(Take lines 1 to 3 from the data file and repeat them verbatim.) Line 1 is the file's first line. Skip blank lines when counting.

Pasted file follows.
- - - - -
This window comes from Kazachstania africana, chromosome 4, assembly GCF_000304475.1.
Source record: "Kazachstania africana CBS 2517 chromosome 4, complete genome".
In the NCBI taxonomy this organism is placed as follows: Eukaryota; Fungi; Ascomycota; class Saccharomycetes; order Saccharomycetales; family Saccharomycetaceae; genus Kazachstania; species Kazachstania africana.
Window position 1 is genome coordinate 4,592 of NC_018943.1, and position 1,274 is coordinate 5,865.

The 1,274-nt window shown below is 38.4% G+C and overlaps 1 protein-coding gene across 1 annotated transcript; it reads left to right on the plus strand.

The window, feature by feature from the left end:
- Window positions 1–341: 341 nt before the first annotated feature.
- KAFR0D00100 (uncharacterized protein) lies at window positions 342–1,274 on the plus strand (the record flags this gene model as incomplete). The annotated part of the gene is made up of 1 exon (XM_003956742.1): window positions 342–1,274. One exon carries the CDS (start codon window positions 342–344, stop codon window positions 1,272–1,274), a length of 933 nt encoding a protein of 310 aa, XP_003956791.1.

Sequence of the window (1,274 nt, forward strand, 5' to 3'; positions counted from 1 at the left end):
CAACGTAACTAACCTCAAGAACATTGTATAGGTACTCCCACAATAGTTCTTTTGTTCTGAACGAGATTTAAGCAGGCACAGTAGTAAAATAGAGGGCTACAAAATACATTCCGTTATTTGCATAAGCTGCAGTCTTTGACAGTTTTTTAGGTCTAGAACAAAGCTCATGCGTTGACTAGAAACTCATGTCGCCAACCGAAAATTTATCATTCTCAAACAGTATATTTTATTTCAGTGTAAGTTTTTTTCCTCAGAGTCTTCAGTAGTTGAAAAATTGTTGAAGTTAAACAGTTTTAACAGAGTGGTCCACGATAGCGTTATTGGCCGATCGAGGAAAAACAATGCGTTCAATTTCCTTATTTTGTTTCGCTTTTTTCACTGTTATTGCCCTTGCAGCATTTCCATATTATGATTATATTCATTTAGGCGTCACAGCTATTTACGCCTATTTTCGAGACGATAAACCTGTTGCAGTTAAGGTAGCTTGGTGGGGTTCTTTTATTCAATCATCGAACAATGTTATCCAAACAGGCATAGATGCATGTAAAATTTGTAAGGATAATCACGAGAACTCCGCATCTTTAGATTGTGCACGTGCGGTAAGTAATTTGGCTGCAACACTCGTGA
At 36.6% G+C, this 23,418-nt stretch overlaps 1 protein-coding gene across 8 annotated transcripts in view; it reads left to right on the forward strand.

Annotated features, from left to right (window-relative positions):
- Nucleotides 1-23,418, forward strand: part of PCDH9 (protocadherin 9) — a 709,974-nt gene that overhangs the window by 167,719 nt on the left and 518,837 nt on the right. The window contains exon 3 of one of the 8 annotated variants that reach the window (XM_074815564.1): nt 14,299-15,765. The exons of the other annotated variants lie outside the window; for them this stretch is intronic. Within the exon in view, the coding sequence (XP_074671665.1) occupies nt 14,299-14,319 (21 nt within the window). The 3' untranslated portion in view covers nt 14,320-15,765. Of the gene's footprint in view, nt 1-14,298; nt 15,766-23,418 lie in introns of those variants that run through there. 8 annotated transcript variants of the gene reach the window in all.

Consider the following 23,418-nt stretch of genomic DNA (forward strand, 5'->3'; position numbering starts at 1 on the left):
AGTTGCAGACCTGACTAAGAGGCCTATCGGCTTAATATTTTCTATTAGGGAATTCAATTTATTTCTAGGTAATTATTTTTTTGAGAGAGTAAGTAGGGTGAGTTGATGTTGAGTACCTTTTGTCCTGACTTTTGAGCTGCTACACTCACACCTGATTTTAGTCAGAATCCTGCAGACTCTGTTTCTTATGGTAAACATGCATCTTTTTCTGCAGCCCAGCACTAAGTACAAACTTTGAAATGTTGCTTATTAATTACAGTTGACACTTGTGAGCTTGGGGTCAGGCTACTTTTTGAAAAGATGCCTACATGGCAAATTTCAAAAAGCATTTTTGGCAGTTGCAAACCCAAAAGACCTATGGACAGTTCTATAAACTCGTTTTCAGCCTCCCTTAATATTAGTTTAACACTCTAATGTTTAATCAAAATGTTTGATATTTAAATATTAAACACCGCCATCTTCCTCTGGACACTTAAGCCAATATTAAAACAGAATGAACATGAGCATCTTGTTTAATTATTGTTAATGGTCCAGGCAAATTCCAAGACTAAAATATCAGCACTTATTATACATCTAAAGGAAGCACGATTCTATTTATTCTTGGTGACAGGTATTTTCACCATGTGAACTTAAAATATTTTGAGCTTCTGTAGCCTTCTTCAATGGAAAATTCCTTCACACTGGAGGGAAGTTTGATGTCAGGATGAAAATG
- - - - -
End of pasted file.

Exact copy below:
This window comes from Kazachstania africana, chromosome 4, assembly GCF_000304475.1.
Source record: "Kazachstania africana CBS 2517 chromosome 4, complete genome".
In the NCBI taxonomy this organism is placed as follows: Eukaryota; Fungi; Ascomycota; class Saccharomycetes; order Saccharomycetales; family Saccharomycetaceae; genus Kazachstania; species Kazachstania africana.